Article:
This shrub has some of the most striking flowers around, and it loves the shade! Mountain laurel is a natural understory shrub with a dense, rounded growing habit. It is native to eastern North America, where it grows wild in woodland habitats shaded by trees. Its glossy evergreen leaves are reminiscent of rhododendrons.

Its flowers, meanwhile, unfold from spiky buds into origami-like flowers that can be pale pink, red, white, or a combination of these colors. It blooms from late spring to early summer, and regular deadheading will encourage blooming.

Click here to check pricing on Mountain Laurel (link to Nature Hills Nursery)

Mountain laurel likes moist, acidic soils, so make sure to keep your watering schedule consistent and to fertilize with an acidic fertilizer like those meant for rhododendrons and azaleas.

Hardiness: Zones 5-9

Size: Grows slowly to 6-10 ft tall and wide

Bloom time: Late spring to early summer

Daphne (Daphne spp., Daphne x hybrids)

These slow-growing, small-shade shrubs are valuable in the garden for several reasons. First and foremost, their small, pink, spring-blooming flowers have a wonderful fragrance. These flowers are followed by red berries, or drupes, in the fall, and the finely-textured leaves are evergreen in all but the coldest climates. Some varieties like ‘Carol Mackie’ have variegated foliage; others, like ‘Eternal Fragrance,’ will bloom two or more times in one season.

Although daphnes can take up to ten years to reach their ultimately rather small mature size, and can be tricky to get established, they also have a naturally neat and rounded form that requires almost zero pruning to maintain.

Hardiness: Zones 4-9

Size: 1-2 ft. tall, 2-3 ft. wide

Bloom time: Spring

Azalea and Rhododendron (Rhododendron spp.)

These two types of shrubs belong to the same genus. The main difference is both the size and appearance of the flower: azaleas are smaller in size and have smaller flower clusters.

There are deciduous and evergreen varieties of both these shrubs, and their large, glossy, oval leaves have an aesthetic appeal that offsets the bright color and tissue-paper texture of their flowers. Rhododendrons and azaleas bloom in spring on old wood, so if you ever need to prune, make sure you do so right after they bloom before next year’s buds form.

They also do better in areas that are protected from wind and have slightly acidic soil with consistent moisture. This makes them especially well-suited for planting under or near conifer trees, which also like acidic soil.

Hardiness: Zones 4-9

Size: 4-15 ft. tall, 4-15 ft. wide

Bloom time: Spring

Chinese Fringe Flower (Loropetalum chinense)

This showy shade-tolerant shrub has not only fragrant, fascinating spring flowers, but also offers season-long interest thanks to its evergreen foliage, which transitions from deep green in spring and summer to red in fall and winter.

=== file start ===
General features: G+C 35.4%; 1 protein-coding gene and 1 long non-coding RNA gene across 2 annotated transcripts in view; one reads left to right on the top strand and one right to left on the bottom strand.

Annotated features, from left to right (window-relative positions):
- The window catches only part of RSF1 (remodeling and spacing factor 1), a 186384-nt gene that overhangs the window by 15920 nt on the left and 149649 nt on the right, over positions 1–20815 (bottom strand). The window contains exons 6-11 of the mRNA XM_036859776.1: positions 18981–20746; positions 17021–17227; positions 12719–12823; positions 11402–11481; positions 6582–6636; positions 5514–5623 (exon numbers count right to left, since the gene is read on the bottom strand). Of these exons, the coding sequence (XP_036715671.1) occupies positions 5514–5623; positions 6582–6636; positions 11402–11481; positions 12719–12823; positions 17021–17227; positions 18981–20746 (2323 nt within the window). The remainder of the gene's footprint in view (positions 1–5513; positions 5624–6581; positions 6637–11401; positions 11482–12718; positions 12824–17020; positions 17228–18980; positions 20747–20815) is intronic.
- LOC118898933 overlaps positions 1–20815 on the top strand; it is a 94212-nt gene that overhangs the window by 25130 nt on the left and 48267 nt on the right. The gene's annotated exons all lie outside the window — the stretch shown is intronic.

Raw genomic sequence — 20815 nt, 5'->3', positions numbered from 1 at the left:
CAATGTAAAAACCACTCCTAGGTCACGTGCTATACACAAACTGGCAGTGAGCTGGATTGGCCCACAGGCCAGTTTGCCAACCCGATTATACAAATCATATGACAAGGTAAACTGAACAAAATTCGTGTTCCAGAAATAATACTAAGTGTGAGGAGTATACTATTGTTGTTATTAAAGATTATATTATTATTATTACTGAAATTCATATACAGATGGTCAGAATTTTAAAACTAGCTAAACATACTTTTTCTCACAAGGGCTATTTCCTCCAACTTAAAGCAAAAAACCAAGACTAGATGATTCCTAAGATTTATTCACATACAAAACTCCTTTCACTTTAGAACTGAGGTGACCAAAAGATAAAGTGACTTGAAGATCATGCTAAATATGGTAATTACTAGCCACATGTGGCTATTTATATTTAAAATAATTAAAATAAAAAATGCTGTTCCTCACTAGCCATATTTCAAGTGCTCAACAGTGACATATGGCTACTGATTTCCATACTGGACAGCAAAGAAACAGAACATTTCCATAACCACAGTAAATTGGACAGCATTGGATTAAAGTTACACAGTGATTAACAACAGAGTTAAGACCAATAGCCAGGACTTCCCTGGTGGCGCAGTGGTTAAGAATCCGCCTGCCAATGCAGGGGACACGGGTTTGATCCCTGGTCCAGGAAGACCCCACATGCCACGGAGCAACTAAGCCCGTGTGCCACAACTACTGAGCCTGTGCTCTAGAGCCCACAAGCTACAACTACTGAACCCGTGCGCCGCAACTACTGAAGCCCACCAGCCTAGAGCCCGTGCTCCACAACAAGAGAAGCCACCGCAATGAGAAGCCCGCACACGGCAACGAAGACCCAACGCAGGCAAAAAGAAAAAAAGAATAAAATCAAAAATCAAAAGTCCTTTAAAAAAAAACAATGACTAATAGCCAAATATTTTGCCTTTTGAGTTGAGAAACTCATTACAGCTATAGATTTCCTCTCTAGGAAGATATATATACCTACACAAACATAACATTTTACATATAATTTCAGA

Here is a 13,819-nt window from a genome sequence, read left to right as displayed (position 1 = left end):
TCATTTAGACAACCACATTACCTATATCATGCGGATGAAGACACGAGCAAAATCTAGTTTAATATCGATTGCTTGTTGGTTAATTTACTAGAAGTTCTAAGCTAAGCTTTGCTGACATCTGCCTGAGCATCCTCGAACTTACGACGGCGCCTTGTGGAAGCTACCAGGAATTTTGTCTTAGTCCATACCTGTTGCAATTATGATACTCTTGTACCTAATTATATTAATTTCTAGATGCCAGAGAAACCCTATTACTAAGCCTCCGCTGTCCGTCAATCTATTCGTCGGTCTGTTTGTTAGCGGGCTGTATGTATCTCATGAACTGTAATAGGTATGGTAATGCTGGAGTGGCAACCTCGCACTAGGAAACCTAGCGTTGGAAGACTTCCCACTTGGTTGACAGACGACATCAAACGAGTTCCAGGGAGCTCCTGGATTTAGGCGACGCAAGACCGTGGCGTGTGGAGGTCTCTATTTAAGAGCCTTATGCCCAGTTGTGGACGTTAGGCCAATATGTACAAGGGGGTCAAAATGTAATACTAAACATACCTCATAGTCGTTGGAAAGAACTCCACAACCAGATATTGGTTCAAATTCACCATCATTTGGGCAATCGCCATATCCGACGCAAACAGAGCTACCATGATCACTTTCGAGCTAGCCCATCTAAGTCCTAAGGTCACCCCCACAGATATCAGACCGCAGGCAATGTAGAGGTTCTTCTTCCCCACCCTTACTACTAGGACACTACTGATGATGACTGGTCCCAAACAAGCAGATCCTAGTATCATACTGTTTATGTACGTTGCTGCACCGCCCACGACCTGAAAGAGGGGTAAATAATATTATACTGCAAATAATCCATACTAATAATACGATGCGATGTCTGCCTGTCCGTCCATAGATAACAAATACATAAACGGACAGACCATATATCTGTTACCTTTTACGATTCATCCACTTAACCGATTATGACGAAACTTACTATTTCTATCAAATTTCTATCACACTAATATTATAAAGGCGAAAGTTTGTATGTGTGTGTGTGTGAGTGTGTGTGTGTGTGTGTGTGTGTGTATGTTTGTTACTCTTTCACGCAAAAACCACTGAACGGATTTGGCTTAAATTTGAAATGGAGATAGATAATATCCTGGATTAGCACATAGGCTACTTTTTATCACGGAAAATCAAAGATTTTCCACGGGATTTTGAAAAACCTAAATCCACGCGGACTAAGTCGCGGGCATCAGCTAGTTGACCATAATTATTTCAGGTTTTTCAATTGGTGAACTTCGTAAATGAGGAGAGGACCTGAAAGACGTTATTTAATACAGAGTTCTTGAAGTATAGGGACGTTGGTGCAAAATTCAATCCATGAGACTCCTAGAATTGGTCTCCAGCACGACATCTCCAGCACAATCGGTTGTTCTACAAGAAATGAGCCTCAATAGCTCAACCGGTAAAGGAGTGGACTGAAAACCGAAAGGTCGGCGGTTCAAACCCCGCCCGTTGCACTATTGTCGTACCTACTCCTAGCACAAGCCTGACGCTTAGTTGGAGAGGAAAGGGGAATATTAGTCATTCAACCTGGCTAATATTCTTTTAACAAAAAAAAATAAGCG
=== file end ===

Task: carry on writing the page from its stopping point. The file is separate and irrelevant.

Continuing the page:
The Chinese Fringe Flower shrub gets its name from the many-petalled, fringe-like flowers that emerge after the leaves in mid-spring. These flowers can be red, white, pink, or yellow-white, depending on the variety, and occasionally they bloom more than once in a season. 

Hardiness: Zones 7-10

Size: 10-15 ft. tall, 10-15 ft. wide

Bloom time: Spring

Encouraging more flowers

Deadheading

Removing spent blooms–flowers that have bloomed, peaked, and wilted back to brown–will trigger the plant to push out more buds and blooms. (See Does Pruning Stimulate Growth? You Need To Understand This!)

If you use pruners or garden shears to deadhead, sanitize the blades in between different plants to prevent bacterial spread.

Fertilization

Use a fertilizer that is high in phosphorus and potassium on your flowering shrubs, as opposed to one that is all-purpose or high in nitrogen. These macronutrients are what the plant uses to make new buds, so it helps to provide a consistent surplus in the soil.

Watering shrubs in the shade

There are two things that often infect and inhibit the growth and beauty of shade shrubs: fungus and bacteria. Shady areas are more susceptible to them because they are usually cooler and wetter than areas that get more sun.

However, you can make this less of an issue:

  • Water deeply one or two times a week, up to one hour at a time. This will saturate the lower levels of soil, keeping the roots hydrated, while also allowing the top layer of soil, where bacteria and fungus thrive, to dry out between waterings.
  • Keep the mulch layer thin, and pull it back at least a foot away from the trunk of the shrub.
  • If at all possible, reposition sprinkler heads in nearby lawns so that they do not spray the leaves of the shrub.

Conclusion

Roses, though they flourish in many other settings, don’t perform very well in the shade beneath a tree. When you have a rose in this situation, your options include pruning back the tree to allow in more light, treating the rose with a 3-in-1 fertilizer-pesticide-fungicide, or removing the rose and replacing it with a shade-loving flowering shrub. 

It can be hard to give up on a rose, but sometimes it’s the best thing to do!